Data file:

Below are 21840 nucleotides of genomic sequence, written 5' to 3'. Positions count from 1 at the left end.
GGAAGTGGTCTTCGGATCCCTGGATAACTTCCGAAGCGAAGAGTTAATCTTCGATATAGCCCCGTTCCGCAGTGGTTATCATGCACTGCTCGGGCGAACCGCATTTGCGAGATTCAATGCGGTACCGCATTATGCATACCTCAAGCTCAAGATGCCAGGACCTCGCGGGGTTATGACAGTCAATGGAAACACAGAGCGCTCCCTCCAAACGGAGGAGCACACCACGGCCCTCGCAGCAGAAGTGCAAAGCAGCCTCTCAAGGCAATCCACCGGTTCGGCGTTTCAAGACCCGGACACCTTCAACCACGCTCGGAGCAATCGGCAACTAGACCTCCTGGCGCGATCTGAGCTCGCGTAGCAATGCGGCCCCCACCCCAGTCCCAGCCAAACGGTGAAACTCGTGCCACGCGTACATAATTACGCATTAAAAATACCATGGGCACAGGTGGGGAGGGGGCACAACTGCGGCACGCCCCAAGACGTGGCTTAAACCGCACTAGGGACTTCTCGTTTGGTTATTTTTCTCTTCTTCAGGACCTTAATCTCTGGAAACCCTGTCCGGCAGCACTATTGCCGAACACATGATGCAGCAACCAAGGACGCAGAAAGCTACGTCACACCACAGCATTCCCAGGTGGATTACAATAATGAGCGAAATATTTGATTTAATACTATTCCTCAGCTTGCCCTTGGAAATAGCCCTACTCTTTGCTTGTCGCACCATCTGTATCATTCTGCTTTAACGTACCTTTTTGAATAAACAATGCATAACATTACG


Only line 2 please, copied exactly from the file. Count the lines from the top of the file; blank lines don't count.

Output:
GGAAGTGGTCTTCGGATCCCTGGATAACTTCCGAAGCGAAGAGTTAATCTTCGATATAGCCCCGTTCCGCAGTGGTTATCATGCACTGCTCGGGCGAACCGCATTTGCGAGATTCAATGCGGTACCGCATTATGCATACCTCAAGCTCAAGATGCCAGGACCTCGCGGGGTTATGACAGTCAATGGAAACACAGAGCGCTCCCTCCAAACGGAGGAGCACACCACGGCCCTCGCAGCAGAAGTGCAAAGCAGCCTCTCAAGGCAATCCACCGGTTCGGCGTTTCAAGACCCGGACACCTTCAACCACGCTCGGAGCAATCGGCAACTAGACCTCCTGGCGCGATCTGAGCTCGCGTAGCAATGCGGCCCCCACCCCAGTCCCAGCCAAACGGTGAAACTCGTGCCACGCGTACATAATTACGCATTAAAAATACCATGGGCACAGGTGGGGAGGGGGCACAACTGCGGCACGCCCCAAGACGTGGCTTAAACCGCACTAGGGACTTCTCGTTTGGTTATTTTTCTCTTCTTCAGGACCTTAATCTCTGGAAACCCTGTCCGGCAGCACTATTGCCGAACACATGATGCAGCAACCAAGGACGCAGAAAGCTACGTCACACCACAGCATTCCCAGGTGGATTACAATAATGAGCGAAATATTTGATTTAATACTATTCCTCAGCTTGCCCTTGGAAATAGCCCTACTCTTTGCTTGTCGCACCATCTGTATCATTCTGCTTTAACGTACCTTTTTGAATAAACAATGCATAACATTACG